I get now why BJJ typically tends to be the elite martial art and why so many can’t hack it. It takes so many different and challenging components to be successful.

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You have to deal with so much defeat and failure and learn to build a mental strength that can handle that.

You have to find a way to see those many, many failures as learning opportunities and not let them get to your head.

You have to focus on the positives, the small victories and keep the negative, “I’m never going to be able to do this” thoughts out of your mind.

You have to have an enormous amount of perseverance and determination and basically an obsession with getting better.

You have to be able to intelligently use your body to avoid dangerous situations or to become the dangerous situation.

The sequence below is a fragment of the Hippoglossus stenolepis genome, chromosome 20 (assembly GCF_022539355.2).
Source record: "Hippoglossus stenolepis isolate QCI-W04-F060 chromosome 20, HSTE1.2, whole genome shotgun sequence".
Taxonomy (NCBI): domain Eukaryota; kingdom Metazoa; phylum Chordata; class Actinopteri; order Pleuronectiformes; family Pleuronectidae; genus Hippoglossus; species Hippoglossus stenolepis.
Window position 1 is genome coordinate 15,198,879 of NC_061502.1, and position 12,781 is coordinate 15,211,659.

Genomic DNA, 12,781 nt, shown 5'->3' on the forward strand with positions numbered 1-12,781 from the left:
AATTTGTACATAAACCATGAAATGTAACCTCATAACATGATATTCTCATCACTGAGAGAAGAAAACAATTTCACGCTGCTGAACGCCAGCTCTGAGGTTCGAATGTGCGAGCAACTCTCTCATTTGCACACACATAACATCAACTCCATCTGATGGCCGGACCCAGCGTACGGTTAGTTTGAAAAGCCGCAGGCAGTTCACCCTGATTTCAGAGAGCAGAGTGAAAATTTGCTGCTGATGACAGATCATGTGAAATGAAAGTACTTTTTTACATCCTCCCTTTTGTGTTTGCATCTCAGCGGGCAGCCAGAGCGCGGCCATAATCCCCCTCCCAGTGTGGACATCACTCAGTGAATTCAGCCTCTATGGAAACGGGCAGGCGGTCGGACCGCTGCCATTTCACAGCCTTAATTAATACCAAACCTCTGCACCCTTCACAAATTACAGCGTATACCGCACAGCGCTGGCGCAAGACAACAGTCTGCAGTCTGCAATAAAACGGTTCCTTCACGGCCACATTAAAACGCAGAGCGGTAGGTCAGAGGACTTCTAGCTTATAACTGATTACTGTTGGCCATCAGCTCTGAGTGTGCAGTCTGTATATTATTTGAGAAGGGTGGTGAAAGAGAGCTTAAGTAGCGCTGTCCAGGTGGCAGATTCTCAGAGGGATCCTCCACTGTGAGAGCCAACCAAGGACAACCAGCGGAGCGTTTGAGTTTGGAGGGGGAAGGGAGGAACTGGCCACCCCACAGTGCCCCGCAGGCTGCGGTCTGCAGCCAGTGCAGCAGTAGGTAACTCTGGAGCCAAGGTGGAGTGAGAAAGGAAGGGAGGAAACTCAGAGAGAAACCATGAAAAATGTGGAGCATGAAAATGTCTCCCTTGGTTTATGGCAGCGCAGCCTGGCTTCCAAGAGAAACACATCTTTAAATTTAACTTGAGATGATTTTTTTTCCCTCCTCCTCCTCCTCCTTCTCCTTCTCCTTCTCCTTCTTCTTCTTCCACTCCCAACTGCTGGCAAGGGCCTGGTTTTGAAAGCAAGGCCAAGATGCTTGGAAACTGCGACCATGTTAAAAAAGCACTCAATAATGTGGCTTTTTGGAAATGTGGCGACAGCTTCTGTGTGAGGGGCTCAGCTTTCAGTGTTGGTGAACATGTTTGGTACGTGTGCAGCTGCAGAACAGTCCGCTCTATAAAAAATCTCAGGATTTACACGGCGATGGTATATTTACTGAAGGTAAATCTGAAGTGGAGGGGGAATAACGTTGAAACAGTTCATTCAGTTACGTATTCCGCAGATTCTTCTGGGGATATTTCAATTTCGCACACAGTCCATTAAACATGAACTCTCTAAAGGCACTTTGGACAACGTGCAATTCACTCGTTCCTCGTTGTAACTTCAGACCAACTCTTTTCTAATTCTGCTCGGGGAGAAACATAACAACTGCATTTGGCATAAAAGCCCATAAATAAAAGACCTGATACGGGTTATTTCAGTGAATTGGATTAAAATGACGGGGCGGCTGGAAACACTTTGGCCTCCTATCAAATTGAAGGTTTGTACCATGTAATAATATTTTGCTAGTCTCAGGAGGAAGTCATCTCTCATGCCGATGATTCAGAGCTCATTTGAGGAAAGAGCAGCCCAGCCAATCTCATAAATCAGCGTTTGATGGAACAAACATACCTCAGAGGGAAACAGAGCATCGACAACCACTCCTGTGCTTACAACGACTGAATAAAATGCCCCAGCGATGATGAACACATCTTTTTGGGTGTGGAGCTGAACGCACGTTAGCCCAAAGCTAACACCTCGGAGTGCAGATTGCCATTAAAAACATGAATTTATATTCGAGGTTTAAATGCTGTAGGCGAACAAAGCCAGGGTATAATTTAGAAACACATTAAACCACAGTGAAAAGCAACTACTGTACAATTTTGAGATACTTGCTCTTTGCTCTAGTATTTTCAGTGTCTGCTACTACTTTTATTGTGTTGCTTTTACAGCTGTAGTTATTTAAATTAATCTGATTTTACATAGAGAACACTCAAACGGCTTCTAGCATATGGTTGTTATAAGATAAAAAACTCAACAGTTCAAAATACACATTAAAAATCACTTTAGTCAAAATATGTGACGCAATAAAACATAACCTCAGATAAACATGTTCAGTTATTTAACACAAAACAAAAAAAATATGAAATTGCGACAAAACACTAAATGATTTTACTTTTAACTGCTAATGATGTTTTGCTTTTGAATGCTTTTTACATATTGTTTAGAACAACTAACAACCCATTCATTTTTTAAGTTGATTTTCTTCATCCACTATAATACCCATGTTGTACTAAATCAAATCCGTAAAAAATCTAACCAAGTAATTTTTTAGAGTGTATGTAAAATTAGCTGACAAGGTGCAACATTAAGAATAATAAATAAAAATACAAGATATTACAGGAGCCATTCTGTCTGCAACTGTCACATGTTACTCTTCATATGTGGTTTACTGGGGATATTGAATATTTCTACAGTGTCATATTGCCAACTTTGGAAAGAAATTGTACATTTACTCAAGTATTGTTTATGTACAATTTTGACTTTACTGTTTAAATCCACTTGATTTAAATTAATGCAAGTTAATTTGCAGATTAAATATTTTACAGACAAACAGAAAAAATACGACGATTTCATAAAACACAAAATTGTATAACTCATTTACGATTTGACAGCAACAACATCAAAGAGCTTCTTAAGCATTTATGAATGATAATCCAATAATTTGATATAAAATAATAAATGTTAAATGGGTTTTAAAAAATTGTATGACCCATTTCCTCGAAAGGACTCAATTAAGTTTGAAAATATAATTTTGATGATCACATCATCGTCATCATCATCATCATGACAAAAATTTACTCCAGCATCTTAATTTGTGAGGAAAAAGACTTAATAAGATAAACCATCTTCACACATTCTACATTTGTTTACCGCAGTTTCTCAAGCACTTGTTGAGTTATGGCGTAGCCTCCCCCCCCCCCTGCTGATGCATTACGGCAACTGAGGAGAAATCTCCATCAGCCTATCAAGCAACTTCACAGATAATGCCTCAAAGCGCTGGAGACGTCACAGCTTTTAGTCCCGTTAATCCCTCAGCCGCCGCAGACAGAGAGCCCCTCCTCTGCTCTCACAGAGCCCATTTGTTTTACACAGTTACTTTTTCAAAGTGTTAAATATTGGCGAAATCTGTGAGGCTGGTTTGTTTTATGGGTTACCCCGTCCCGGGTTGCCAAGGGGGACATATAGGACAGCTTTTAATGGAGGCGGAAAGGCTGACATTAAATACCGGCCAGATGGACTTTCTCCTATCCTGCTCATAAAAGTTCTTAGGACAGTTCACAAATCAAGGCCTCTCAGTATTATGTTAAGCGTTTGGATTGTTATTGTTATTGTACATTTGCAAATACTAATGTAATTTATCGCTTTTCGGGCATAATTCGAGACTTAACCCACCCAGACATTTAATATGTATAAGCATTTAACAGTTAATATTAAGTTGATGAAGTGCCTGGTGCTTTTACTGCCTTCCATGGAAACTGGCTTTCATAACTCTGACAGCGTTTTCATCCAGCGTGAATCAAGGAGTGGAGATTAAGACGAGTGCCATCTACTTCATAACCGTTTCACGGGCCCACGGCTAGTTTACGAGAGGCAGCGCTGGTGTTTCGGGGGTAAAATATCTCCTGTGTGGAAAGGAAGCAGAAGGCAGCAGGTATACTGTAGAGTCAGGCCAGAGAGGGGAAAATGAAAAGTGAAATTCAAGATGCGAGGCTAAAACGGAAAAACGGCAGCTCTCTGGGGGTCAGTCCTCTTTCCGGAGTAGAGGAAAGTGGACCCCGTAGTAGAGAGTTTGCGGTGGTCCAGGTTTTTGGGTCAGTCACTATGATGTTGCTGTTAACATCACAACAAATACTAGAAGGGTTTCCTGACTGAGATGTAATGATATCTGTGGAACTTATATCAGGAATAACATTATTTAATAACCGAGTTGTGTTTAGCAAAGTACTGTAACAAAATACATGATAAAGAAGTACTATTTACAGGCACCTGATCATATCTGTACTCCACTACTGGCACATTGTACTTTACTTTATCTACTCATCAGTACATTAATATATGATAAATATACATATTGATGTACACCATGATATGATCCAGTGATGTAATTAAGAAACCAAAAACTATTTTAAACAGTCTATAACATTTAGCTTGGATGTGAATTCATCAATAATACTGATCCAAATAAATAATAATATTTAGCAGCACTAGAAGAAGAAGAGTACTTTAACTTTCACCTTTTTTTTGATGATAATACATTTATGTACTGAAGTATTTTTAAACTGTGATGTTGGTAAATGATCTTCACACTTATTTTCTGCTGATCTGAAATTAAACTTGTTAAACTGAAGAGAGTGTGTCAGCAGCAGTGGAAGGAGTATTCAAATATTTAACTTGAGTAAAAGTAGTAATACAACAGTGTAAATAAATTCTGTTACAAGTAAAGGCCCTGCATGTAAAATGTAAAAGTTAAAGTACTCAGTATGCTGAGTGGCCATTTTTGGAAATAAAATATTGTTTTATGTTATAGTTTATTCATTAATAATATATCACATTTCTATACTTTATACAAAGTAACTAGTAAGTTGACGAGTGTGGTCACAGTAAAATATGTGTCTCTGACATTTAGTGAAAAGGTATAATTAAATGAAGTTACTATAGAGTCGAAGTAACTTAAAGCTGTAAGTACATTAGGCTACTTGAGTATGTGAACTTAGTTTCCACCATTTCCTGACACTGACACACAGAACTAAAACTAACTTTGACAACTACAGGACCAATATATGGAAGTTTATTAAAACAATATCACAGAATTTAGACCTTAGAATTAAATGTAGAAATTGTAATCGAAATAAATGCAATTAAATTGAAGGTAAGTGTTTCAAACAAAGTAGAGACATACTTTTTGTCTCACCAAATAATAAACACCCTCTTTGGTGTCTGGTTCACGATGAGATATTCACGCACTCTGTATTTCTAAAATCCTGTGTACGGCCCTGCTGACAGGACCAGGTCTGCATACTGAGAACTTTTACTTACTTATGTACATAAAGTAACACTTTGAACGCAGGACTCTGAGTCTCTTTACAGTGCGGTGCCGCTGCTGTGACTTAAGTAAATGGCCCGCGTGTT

You have to recognize what your opponent is trying to do before he’s doing it and shift your game accordingly.

You have to teach your body to switch from flight to fight by overcoming the fear of uncomfortable positions.

You have to learn to use your mind to tell your body that you are stronger than the pain and you can push past it to survive.

You have to teach yourself to calm down and relax in situations where your body would usually tense up or panic.

You have to face your shortcomings head on whether it be gender, age, weight, size, etc and find ways to make it work to your advantage.

You have to purposely put yourself in bad positions and risk losing to learn how to win.

You have to be willing to put yourself out there and constantly try new things.

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Can’t a girl be a dangerous mother fucker too? #lifegoals

One of my all-time favorite components of BJJ is how many people on the mat just want to see their peers succeed. I was reminded of that several times over by several different people last night. It made a few moments of extreme frustration easier to get past and kept me going.

Even though my guard and guard passing sucks and everyone smashes and dominates me, I just love BJJ and the people on the mats.